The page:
JOK Notebook

The Path That Never Ends

When I spotted this arresting image on Facebook, I was sure I was seeing a grand collection of sumi-e painting:

Photo Credit: Naohiko Nishihata

To my surprise, I learned that the book was merely a menu! The photographer spotted it in a centennial exhibit of old merchant houses in Kanazawa City (Ishikawa Prefecture on Honshu), an exhibit that ends today. Here's how he explained the photo to me:

This is a bill of fare for Tsubajin, a traditional Japanese restaurant.

料亭 (りょうてい: traditional Japanese restaurant (esp. a luxurious one)); つば甚 (つばじん : name of a Kanazawa restaurant); 献立表* (こんだてひょう: menu; list of meals (e.g., for the week))

It's a so-called menu.

いわゆる (so-called)

It was the first time I've seen such a stylish menu book.

小生 (しょうせい: I; me (for men)); 洒落た (しゃれた: stylish); 冊子 (さっし: booklet bound with a thread); 見る (みる: to see); 初めて (はじめて: first time)

It's rare, so I posted it.

珍しい (めずらしい: rare); 投稿 (とうこう: posting)

He added that he's not sure if Tsubajin still uses the menu book (one that my proofreader says hardly anybody can read, given the stylized calligraphy).

There's much to chew on here (no menu pun intended!), but I'd like to turn my attention to the very last kanji compound in his comments:

投稿 (とうこう: contribution; submission; posting (e.g., to a newsgroup or mailing list))

I'm much more familiar with this common word:

載せる (のせる: to mention in writing; make something appear in a particular medium; put in print, publish; send out (e.g., on the airwaves))

The difference, says my proofreader, is as follows:

• 投稿する (also a common word) is what a contributor does by submitting a piece. It isn't necessarily posted or published. That's up to the publisher.

• 載せる is what the publisher or site owner does after choosing to post or publish a contribution. 

Let's look at each kanji in 投稿, including its Joyo yomi and Breen's definitions:

投 (357: トウ, な•げる: to throw; discard; abandon; launch into; join; invest in; hurl; give up; sell at a loss)

稿 (1266: コウ: draft; copy; manuscript; straw)

The first kanji is primarily about throwing. That makes sense; 投げる (なげる) is "to throw," and 投手 (とうしゅ) means "(baseball) pitcher." So if you 投稿 something, are you throwing it at a newsgroup or mailing list? 

No, even though Breen's many definitions don't indicate this, Halpern says that the second major meaning of 投 is "to send in." He asserts that that's the sense of 投 in 投稿 and in these words:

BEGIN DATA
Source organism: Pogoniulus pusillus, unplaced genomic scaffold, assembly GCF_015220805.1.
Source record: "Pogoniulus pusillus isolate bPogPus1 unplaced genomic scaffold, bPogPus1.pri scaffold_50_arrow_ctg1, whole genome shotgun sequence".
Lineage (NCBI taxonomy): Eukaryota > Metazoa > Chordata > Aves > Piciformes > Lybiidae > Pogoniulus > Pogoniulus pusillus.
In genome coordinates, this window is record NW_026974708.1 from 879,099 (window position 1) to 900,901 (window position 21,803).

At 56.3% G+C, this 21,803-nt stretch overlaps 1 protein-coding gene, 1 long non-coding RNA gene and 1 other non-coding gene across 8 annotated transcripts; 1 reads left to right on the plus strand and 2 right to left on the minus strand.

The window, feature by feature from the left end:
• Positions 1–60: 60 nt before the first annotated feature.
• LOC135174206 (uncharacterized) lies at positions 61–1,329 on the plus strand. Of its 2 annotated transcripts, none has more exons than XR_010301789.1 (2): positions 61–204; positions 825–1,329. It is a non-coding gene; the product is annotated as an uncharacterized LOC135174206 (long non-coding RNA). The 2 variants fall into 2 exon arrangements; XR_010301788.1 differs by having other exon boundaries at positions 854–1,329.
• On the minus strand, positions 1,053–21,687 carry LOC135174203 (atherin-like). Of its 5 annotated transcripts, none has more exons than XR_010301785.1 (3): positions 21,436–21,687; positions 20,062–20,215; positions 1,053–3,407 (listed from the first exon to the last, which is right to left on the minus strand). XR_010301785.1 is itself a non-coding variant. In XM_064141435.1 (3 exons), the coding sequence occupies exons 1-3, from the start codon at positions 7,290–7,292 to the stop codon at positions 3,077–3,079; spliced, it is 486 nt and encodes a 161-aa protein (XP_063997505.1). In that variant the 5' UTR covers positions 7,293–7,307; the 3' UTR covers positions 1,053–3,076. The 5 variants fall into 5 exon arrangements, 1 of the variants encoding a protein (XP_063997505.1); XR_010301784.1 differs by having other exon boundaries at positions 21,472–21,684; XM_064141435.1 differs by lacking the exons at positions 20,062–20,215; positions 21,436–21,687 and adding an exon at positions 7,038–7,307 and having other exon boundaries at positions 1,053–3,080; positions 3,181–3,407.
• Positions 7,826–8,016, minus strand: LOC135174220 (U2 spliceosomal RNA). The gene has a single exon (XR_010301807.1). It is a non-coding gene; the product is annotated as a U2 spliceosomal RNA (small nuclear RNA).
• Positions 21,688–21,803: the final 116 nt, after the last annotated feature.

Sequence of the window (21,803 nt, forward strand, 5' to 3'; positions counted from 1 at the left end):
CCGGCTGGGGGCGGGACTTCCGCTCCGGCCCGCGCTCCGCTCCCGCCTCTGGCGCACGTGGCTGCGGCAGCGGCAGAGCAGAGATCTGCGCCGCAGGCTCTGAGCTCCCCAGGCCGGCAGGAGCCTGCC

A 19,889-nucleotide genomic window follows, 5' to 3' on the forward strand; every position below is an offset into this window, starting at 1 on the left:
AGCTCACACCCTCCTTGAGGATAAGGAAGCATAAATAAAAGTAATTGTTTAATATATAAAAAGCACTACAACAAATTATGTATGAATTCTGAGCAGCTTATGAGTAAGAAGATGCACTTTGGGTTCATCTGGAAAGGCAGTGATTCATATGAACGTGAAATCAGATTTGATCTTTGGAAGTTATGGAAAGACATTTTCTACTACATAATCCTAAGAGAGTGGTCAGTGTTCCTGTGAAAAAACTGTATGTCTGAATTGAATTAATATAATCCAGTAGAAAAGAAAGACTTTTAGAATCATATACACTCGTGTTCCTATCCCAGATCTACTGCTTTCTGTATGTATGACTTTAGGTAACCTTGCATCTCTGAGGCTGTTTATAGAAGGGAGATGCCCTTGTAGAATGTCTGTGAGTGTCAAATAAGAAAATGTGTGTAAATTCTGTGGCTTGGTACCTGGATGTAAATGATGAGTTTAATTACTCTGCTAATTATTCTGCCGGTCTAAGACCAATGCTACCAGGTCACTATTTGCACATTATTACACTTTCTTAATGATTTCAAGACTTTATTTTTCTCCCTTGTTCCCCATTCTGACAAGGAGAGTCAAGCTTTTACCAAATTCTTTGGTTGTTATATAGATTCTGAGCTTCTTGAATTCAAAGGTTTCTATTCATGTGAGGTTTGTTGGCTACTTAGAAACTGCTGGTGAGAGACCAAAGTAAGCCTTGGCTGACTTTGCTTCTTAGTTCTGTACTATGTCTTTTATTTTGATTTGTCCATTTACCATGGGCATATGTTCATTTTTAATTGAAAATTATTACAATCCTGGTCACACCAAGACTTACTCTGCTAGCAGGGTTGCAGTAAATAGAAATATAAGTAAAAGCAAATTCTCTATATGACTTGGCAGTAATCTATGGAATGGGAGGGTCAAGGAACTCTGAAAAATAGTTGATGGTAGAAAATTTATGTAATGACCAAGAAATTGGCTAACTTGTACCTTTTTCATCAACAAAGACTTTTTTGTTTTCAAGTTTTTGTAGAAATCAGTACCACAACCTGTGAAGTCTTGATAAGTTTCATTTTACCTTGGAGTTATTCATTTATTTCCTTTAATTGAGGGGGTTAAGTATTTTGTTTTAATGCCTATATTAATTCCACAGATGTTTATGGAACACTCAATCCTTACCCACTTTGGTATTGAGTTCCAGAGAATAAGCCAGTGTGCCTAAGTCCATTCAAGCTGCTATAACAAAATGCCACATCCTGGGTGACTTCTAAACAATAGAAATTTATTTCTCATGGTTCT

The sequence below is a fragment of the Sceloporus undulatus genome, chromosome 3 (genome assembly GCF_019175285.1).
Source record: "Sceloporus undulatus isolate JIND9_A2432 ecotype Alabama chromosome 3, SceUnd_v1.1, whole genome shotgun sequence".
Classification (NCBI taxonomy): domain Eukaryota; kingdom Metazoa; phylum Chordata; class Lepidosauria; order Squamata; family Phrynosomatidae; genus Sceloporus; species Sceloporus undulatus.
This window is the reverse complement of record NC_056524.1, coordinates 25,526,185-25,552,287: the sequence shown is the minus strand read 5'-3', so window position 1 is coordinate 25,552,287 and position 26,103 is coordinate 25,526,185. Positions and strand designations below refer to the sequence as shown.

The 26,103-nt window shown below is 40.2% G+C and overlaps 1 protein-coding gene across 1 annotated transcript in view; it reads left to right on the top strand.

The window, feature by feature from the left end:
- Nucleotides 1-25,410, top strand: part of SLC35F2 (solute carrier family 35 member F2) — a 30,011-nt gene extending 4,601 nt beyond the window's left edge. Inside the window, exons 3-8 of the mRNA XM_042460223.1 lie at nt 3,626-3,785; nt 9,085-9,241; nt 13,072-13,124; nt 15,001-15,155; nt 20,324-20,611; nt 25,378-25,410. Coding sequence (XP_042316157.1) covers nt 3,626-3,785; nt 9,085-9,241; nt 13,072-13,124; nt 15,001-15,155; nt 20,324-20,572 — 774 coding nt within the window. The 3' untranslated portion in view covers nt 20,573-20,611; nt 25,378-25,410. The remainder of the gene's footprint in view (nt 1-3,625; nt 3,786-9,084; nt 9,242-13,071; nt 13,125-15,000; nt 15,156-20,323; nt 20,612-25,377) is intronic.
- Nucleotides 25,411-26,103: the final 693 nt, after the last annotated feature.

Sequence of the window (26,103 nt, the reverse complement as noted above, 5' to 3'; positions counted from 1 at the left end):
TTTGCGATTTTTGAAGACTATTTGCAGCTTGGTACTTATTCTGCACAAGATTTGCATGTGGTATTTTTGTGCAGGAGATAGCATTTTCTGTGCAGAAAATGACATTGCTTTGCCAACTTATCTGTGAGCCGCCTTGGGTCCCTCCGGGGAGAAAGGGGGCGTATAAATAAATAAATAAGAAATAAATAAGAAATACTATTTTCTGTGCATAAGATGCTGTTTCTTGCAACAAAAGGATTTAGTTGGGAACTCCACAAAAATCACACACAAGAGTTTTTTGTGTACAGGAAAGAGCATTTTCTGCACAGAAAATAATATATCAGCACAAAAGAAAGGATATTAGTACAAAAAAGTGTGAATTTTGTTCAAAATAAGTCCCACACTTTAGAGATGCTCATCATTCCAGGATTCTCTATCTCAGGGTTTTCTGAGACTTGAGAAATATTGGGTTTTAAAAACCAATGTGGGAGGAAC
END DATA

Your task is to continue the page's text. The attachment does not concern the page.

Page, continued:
投資 (とうし: investment)

投書 (とうしょ: contribution, letter (from a reader))

I thought "throwing" and "sending in" seemed far apart, but my proofreader pointed out the bridge: "sending in” is like “giving so that someone else receives,” which is a lot like “throwing" a ball in a game of catch. 

Okay, but the "hand" radical 扌 in 投 seems a bit misleading when it comes to sending things in, which is to say "submitting" them, rather than "hurling" them!

The radical of 稿 is even more misleading. It makes me think that the kanji means "tall (高) grain (禾)." The grainy aspect must apply to the last definition, "straw." 

Hmm ... I note that 稿 has the non-Joyo kun-yomi of わら, which means "straw" but typically corresponds to the non-Joyo kanji 藁. There's also 草鞋 (わらじ: straw sandals), in which I see わら again. Clearly, 草鞋 must be ateji because 草 cannot have the yomi of わ or わら. But guess what? The non-Joyo kanji 鞋 can have the yomi of わらじ (or くつ) and means "straw sandals." If that's the case, then the 草 is superfluous in 草鞋. That is, 鞋 could have stood alone to convey わらじ and "straw sandals."

I'm sorry. I seem to have wandered off course, tempted by all that straw! So let's return to 稿. Halpern has it as "manuscript, draft, copy" without any mention of straw. Again I feel that straw must have been the original meaning. 

And ... aha! Henshall confirms that! He says that the 禾 in 稿 actually means "rice plant," whereas the 高 is "tall." He explains, "The tall part of a grain plant is its stem, which was the original meaning" of 稿, with "straw" being an associated meaning. He notes that people usually convey "straw" today with 藁 and that "manuscript" is a borrowed meaning.

Oh, I just made the connection between 稿 and this word:

原稿用紙 (げんこうようし: gridlike paper on which Japanese students write)

I've blogged about it before, presenting a photo of a metallic 原稿用紙 embedded in a rock.

Anyway, what a word 投稿 is. If one were literal, one would think the word had to do with throwing rice at tall people! 

But I'm not complaining. Rather, I'm grateful for all the complications of this script. Because of a fancy menu book, we had the chance to touch on everything from pitching baseballs to investments to straw sandals to manuscript paper! There's so much to learn along the way, and there's a glorious sense that the path never ends and never stops providing discoveries. Following one's nose down kanji trails may be one of the few areas in which meandering pays off! 

The newest essay has to do with organic forms of a very different sort. I'm talking about kilns that climb up hills and are called 登り窯 (のぼりがま), such as the one in this photo:

Photo Credit: At by At

An Edo-era 登り窯 in Shigaraki (a pottery-producing area in Shiga Prefecture on Honshu) makes a type of pottery known as 信楽焼 (しがらきやき).

The essay also covers the type of kiln called 穴窯 (あながま). Just after posting the PDF on this site, I came upon a popular Facebook page called Shiho Kanzaki's Anagama. A bit too late—isn't that always the way?! But then if I hadn't written the essay and learned about those kilns, I would have glimpsed that page without having a clue that "anagama" meant anything at all!

Here's a sneak preview of essay 1881:

Have a great weekend!


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